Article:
More from Sen Lin Hu

welcome to sen lin hu

A few more photos and a little more follow up.

To answer Cher Mere’s question from the comments, yes it is a Concordia camp. I can tell that Violet made a big jump in speaking and listening ability after 2 weeks. I am excited for her, and also excited because I think I may have sweet talked an old friend (and zhongguo tong) into talking to her on the phone periodically to help her keep her conversational abilities going. (Plus then I have yet another family member helping me keep in touch with my friend.)

An interesting thing about the camp experience was that Violet was very aware that at 9 she was a little kid. The one-week camps had a lot of younger kids, 7 and 8, but even though this session of the 2-week camp was ages 8-12, Violet was pretty clearly one of the younger ones. She noted to me that even some of the 10-year-olds seemed to try to act very “teenager-y.” She’ll never do soccer at Sen Lin Hu again — the big kids would never pass to her! But she did make friends with some older kids, too.

closing program singing

Last night I was helping her dry off after a shower, and I commented that 9 was a great age, because you are getting big, but you’re still little. She asserted that she’s still little, and won’t be half-big, half-little until next year, until she’s 10. Knowing that Violet has always thought of herself as pretty big, I was a little surprised at her comment, but not that much. Going away to camp was a positive experience — I don’t think that she felt scared or bad. She just got to see up close that she’s not like the big girls yet, and she’s good with that. But she is still pleased that a boy asked her to dance on the last night!

They dance to Chinese pop music, such as this hit, which I think is either called “Kan guo lai” (“look over here”?) or Dui mian de nu hai:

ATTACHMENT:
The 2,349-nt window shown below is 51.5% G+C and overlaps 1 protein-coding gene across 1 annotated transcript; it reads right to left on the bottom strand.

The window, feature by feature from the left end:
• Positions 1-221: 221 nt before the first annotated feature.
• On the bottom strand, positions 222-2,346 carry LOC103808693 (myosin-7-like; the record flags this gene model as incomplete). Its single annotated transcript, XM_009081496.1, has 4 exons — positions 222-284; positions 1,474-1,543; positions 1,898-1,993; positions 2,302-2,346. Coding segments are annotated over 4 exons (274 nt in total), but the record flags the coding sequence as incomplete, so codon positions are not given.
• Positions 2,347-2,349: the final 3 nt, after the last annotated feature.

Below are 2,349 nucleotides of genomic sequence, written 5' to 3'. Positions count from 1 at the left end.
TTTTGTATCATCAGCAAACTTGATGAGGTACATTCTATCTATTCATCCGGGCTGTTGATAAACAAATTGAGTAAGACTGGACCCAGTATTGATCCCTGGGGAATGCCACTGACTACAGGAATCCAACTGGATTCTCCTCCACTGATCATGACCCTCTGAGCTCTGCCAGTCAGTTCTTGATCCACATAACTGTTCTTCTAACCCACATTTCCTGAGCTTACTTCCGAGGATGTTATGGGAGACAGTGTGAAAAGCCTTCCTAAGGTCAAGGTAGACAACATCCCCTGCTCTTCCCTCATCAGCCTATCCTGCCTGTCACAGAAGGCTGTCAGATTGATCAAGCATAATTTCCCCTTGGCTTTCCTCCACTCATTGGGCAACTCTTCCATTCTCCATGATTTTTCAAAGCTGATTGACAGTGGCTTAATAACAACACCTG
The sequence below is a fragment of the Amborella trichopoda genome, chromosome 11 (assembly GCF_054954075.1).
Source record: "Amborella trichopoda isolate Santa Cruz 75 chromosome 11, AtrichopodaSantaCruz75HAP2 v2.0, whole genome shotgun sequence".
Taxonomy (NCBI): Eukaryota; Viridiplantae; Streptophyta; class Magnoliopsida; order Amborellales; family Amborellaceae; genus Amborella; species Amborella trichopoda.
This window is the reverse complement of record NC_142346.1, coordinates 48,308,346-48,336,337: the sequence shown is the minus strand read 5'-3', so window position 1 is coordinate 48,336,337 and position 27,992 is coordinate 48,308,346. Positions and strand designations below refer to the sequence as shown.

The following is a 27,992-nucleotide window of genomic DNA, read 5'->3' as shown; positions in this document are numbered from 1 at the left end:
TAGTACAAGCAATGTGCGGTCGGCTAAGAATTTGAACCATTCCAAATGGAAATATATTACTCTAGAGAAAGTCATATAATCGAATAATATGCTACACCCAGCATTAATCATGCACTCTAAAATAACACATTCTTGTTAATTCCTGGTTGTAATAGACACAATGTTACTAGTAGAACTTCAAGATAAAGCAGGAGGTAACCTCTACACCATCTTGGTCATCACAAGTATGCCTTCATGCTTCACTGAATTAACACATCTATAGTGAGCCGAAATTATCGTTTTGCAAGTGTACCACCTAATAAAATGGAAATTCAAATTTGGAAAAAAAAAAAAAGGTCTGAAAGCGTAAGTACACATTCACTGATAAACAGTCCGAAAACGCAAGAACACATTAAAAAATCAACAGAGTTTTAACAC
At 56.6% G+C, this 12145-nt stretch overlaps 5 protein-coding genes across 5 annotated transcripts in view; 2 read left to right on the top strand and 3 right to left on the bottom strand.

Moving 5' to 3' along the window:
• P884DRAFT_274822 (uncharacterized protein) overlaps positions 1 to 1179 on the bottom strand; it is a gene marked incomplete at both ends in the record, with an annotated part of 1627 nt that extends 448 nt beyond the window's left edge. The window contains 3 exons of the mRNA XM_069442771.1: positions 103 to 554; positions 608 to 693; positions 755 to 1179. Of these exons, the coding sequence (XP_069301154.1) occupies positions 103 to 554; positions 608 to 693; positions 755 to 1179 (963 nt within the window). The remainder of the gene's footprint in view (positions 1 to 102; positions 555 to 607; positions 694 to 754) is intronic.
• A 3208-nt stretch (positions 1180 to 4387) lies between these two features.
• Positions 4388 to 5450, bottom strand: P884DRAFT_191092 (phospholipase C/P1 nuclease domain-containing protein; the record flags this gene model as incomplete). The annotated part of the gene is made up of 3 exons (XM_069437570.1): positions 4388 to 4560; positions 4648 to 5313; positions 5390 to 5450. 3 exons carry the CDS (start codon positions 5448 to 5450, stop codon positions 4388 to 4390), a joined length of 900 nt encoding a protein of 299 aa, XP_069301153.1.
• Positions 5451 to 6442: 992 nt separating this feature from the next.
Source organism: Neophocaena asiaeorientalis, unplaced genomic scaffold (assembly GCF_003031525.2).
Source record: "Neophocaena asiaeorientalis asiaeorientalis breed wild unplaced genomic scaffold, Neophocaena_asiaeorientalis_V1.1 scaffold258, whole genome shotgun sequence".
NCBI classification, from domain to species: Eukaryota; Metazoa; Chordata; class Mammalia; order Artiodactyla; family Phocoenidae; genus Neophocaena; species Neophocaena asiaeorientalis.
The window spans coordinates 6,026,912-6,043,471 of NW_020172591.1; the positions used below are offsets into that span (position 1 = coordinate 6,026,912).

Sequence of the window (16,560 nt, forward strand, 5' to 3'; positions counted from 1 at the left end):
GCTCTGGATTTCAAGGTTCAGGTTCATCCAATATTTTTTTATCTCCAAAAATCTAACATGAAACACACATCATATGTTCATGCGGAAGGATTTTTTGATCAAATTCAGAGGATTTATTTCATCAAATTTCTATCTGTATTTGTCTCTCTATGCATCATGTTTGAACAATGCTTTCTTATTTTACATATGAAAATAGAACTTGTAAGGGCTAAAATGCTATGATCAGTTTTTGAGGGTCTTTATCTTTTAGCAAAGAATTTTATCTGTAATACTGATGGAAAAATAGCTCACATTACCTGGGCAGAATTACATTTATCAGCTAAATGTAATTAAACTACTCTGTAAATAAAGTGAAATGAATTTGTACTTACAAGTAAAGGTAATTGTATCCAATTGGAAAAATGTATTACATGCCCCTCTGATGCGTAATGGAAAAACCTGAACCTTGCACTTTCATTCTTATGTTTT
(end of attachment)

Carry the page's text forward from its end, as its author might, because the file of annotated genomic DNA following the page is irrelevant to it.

kan guo lai

But by far the camp favorite is Superstar (the video is from the original performer):

superstar

This is just a tiny bit of the campers who were at the session.

superstar

It’s scary to think about having 2 Concordia campers someday — maybe we’ll win the lottery before then.

sen lin hu

Advertisements

4 Comments

Filed under From Violet, Love this Music, Love this Resource, Socialization

4 responses to “More from Sen Lin Hu

  1. Oh, that’s sort of poignant, isn’t it. Maybe not for Violet but for you. My daughter (who is 6) thinks of herself as much more grownup than she is, well, until she’s around clearly older girls. Boys don’t seem to count for some mysterious reason.

    I loved that “You are my superstar” video. How sweetly cheesy. And catchy.

  2. Angela, MotherCrone

    I think this is a great epiphany. My daughter experienced something similar at 10…letting me know in no uncertain terms that she wanted to enjoy being a kid fully because once she was 13, she had lots of responsibilities and teenage “things” to think about. And oddly, this awareness really was a choice for her, because when she turned 13 she really did take a conscious major step forward in all areas. In retrospect, I love that she allowed herself those extra years instead of rushing!

  3. Mine’s almost 11 now and I can see a big difference just in the last few months. But she and her friends do still “play”. I think the Playmobil has had more use in the last little while than any time previously. But that is one of the hardest parts of having a kid who is capable of working at a higher level. They are in with older kids and that can be tricky.

    I was going to say something about the language thing. In my own experience of learning a second language and speaking quite fluently, talking on the phone is more difficult than talking in person. You have no visual clues to help you out. Try it, but don’t be disappointed if it doesn’t work quite yet. I took it as a major indication of how good my French language skills were when I could talk to someone about my physics homework on the phone (1st year university). 🙂

  4. That is so sweet, that she says 10 is the halfway mark to being big. I cried when I read that. I remember years ago that my youngest sister, quite a bit younger, came out to visit me at 10/11. We took a trip to Redwood National Park together with my spouse and my Aunt. When she left I cried and cried because she would be all grown up the next time I saw her. Ten and eleven are really sweet ages. My niece, soon to be 13, stopped hanging out with use this past year 😦

Leave a Reply

Fill in your details below or click an icon to log in:

WordPress.com Logo

You are commenting using your WordPress.com account. Log Out / Change )

Twitter picture

You are commenting using your Twitter account. Log Out / Change )

Facebook photo

You are commenting using your Facebook account. Log Out / Change )

Google+ photo

You are commenting using your Google+ account. Log Out / Change )

Connecting to %s